Re: Hornby X04 motor




"Greg Procter" <procter@xxxxxxxxxx> wrote in message
news:487BD3B5.9B30F23A@xxxxxxxxxxxxx
simon wrote:

"Greg Procter" <procter@xxxxxxxxxx> wrote in message
news:487BBF14.A64E62E9@xxxxxxxxxxxxx
simon wrote:

"Sailor" <apeterabraham@xxxxxxx> wrote in message
news:1c7376f1-b983-496b-aa54-0ef16aa3e52e@xxxxxxxxxxxxxxxxxxxxxxxxxxxxxx
On Jul 14, 1:51 am, Christopher A. Lee <ca...@xxxxxxxxxxxxx> wrote:
On Sun, 13 Jul 2008 08:06:04 -0700 (PDT), Sailor

<apeterabra...@xxxxxxx> wrote:
Is / was there a 5 pole version of the 3 pole X04 motor.

There were actually three alternatives that were a direct slot-in
replacement.

The Romford Bulldog,

One from ECM(?) that used a Buhler motor in a frame that fitted the
Triang chassis,

The Airfix 5-pole.

Whether you could get any of these today I have no idea - we're
talking about maybe 30 years ago.

Has anyone news of the trader who bought modelspares? When might
business resume?

Regards

Thanks men --- it looks as if time has stood still since 1976 --
all
these things were very familiar then. I looks as if a X04 will have
to do.

Sad really -- I bought a pretty little M7 on eBay which was
immaculate & as new, MIB, virgin and never run. So I replaced the
pickup arms and mounting plate, re wheeled the pony truck and ran
it -
twice! Now it has an open circuit commutator connection and the
carbon
stripped off of a brush carrier!

As Sam Vella, our Maltese Chef said of an egg, newly boiled, which
had
a runny white and a solid yolk , " The eggs are too fresh". - We had
not revictualled for about 8 weeks!

Regards

Suprising if there isnt a mashima that cant replace the X04.
Try Branchlines. No doubt Andrew Mullins would have told you straight
away
what to do. If the new owner doesnt know then hopefully he can find
out
for
you.

Cheers,
Simon


Any motor smaller than the X04 outline can replace an X04, but ...
- The X04 had two pegs on the front bearing plate to align the
front/shaft/worm.
- The X04 had a rear screw lug as part of the frame/pole piece.
- The X04 had an Imperial measurement shaft.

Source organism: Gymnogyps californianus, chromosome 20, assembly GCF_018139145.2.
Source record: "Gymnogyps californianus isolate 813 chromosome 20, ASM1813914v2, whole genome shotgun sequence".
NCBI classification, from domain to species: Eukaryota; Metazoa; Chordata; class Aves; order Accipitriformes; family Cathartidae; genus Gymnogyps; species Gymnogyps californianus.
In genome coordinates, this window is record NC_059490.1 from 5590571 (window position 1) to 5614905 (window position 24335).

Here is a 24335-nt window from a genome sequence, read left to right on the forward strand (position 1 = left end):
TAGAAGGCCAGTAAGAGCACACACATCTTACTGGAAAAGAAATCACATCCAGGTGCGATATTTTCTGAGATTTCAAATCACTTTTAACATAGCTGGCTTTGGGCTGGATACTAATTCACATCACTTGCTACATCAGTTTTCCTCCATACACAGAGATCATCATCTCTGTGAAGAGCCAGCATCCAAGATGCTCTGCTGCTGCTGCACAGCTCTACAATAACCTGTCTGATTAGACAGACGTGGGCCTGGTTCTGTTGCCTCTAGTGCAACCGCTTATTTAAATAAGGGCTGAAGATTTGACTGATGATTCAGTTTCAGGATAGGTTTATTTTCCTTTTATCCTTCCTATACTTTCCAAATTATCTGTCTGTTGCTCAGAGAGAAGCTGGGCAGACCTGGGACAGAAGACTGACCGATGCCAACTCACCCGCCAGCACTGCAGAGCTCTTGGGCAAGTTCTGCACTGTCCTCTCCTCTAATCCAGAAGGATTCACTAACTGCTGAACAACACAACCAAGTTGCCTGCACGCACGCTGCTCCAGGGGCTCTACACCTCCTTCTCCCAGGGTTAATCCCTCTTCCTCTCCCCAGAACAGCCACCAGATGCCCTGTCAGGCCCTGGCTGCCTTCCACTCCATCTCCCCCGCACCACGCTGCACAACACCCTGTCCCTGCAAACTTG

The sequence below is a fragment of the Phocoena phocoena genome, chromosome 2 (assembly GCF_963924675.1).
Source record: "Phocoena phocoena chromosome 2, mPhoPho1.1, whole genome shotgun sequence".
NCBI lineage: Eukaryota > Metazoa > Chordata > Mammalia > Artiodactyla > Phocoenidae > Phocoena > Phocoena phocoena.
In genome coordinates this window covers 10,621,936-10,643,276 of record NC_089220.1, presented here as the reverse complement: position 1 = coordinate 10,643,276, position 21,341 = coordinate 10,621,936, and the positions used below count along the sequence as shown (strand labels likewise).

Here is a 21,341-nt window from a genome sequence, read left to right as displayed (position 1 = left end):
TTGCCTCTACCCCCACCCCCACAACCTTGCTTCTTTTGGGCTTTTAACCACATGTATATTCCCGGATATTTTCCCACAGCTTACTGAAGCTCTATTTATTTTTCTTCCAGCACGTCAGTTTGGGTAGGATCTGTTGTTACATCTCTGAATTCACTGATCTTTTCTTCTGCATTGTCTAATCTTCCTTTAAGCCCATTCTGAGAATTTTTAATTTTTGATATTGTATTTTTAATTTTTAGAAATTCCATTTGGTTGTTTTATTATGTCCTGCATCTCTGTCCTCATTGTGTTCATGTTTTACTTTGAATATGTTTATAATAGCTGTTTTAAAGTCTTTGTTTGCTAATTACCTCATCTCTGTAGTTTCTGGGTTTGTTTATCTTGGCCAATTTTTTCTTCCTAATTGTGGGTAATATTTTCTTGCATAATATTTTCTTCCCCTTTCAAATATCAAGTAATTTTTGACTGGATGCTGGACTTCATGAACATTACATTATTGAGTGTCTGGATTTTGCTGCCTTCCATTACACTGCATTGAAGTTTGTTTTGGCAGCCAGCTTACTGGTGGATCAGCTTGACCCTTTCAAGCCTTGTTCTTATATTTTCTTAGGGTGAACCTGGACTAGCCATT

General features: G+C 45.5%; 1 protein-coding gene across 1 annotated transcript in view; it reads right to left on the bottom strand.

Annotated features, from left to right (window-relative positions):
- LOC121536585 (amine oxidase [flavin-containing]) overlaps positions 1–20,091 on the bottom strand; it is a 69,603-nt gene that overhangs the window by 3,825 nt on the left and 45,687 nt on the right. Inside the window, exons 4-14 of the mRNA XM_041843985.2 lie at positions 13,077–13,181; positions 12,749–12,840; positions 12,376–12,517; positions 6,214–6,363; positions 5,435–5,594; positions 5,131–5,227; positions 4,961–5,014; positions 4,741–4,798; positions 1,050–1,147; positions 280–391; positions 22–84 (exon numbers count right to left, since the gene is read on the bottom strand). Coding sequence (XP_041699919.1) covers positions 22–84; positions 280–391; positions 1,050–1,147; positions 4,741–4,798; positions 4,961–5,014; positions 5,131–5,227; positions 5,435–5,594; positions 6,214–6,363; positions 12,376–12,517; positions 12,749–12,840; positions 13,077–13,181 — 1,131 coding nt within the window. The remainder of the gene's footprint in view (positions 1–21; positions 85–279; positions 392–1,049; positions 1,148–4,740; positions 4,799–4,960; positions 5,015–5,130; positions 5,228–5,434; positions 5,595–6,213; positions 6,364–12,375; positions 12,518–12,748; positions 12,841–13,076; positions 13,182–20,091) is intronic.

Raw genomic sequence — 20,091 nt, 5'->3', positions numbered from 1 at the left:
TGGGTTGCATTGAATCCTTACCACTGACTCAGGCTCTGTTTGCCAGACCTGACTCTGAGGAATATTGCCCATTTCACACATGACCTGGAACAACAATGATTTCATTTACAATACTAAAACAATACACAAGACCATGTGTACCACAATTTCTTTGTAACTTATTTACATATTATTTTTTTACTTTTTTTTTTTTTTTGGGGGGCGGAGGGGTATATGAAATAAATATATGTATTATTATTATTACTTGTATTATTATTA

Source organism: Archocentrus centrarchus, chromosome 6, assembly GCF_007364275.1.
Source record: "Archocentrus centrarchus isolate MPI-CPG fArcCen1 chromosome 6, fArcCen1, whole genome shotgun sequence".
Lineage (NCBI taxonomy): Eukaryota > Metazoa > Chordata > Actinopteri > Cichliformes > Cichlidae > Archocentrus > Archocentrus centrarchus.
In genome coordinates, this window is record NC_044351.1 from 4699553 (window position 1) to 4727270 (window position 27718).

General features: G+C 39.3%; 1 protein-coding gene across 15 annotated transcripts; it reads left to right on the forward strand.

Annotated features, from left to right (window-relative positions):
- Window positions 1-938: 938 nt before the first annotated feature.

Mashimas of course are made to metric measuements and are not made to
slot into the Tri-ang/Hornby mountings. Ditto all the other motors from
Sagami, Buhler, Mabushi, etc.

It's possible to mount an old X04 front bearing plate on the front of
many motors with a little basic kitchen table engineering, which takes
care of the front mounting and the shaft height.
Then you need an adaptor (brass tube) to bring the metric sized shaft
to
Tri-ang size. These should be available from Branchlines.
Lastly comes fixing the rear of the motor to the Tri-ang/Hornby chassis
which gets a bit complex if you think in terms of a brass strip
adaptor.
I started using bath calk silicon to both glue the motor in place and
to
provide sound deadening insulation. I did a few that way, some for
customers, some for myself. AFAIK none ever let go.
Removal is simply done by levering with a big screw-driver and
replacement by careful cleaning and recalking.

Regards,
Greg.P.

As a matter of interest, (daft) idea number 32, could you put a mashima
motor inside an X04 ?

Given the armature diameter of an X04 I would imagine a 12mm diameter
Sagami would fit.
However, from memory the armature diameter of a Sagami 12xx is 7mm which
is a major reduction from X04's 1/2"12.7mm.
As a rough rule of thumb, the potential torque of a motor is the square
of the armature diameter times the armature length.
There are other factors, such as the airgap between rotor and pole
piece, which in the Sagami is about half that of the X04/X05, winding
resistance etc.
Calculate those factors and you'll find the Sagami that will fit will
have about half the torque and twice the RPM, which won't go well with
the Hornby gears!

Anyway, don't think of it as a daft idea - I already tried it! =8^P

For my first real scratch-built loco (4-4-0) I used an X05 driving a
Tri-ang worm+gear followed by 3:1 reduction gears. The speed range was
excellent and slow speed running a revelation.
In MkII I put the driving axles in their own block, pivotted around the
worm gear axle so that I had equalization and much better current
pickup.
With MkIII I put in a smaller motor (Ks) and running degenerated from
"superb" down to "abysmal".

The lesson I learned was "the larger diameter armature you can fit in
the better", although it took me several more locos to learn that "K's
motors were rubbish".
I finally got rid of my K's motors by using parts of three to make one
good(ish) one for a kit in which the owner wanted a K's motor fitted.

regards,
Greg.P.

thanks, will save this info for one day.

Cheers,
Simon


.